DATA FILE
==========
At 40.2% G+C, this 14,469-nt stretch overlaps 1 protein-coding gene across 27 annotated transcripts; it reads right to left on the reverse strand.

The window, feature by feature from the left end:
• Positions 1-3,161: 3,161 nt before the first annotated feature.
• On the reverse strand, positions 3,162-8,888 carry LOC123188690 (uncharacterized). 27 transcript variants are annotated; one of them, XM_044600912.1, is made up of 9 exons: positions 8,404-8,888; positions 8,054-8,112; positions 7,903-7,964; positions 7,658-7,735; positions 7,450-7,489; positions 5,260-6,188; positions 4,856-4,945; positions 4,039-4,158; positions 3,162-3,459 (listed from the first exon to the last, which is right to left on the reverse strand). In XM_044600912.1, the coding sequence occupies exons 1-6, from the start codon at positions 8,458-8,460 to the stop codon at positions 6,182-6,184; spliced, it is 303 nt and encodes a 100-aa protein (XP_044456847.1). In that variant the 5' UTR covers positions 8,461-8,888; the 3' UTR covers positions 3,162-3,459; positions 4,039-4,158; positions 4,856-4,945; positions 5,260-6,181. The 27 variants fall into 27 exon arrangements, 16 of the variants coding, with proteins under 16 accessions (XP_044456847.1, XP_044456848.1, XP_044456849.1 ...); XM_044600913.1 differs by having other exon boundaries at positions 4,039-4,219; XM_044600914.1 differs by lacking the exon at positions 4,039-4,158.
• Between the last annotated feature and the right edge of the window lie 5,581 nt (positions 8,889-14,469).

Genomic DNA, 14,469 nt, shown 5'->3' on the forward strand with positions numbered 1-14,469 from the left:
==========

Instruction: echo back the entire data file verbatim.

At 40.2% G+C, this 14,469-nt stretch overlaps 1 protein-coding gene across 27 annotated transcripts; it reads right to left on the reverse strand.

The window, feature by feature from the left end:
• Positions 1-3,161: 3,161 nt before the first annotated feature.
• On the reverse strand, positions 3,162-8,888 carry LOC123188690 (uncharacterized). 27 transcript variants are annotated; one of them, XM_044600912.1, is made up of 9 exons: positions 8,404-8,888; positions 8,054-8,112; positions 7,903-7,964; positions 7,658-7,735; positions 7,450-7,489; positions 5,260-6,188; positions 4,856-4,945; positions 4,039-4,158; positions 3,162-3,459 (listed from the first exon to the last, which is right to left on the reverse strand). In XM_044600912.1, the coding sequence occupies exons 1-6, from the start codon at positions 8,458-8,460 to the stop codon at positions 6,182-6,184; spliced, it is 303 nt and encodes a 100-aa protein (XP_044456847.1). In that variant the 5' UTR covers positions 8,461-8,888; the 3' UTR covers positions 3,162-3,459; positions 4,039-4,158; positions 4,856-4,945; positions 5,260-6,181. The 27 variants fall into 27 exon arrangements, 16 of the variants coding, with proteins under 16 accessions (XP_044456847.1, XP_044456848.1, XP_044456849.1 ...); XM_044600913.1 differs by having other exon boundaries at positions 4,039-4,219; XM_044600914.1 differs by lacking the exon at positions 4,039-4,158.
• Between the last annotated feature and the right edge of the window lie 5,581 nt (positions 8,889-14,469).

Genomic DNA, 14,469 nt, shown 5'->3' on the forward strand with positions numbered 1-14,469 from the left: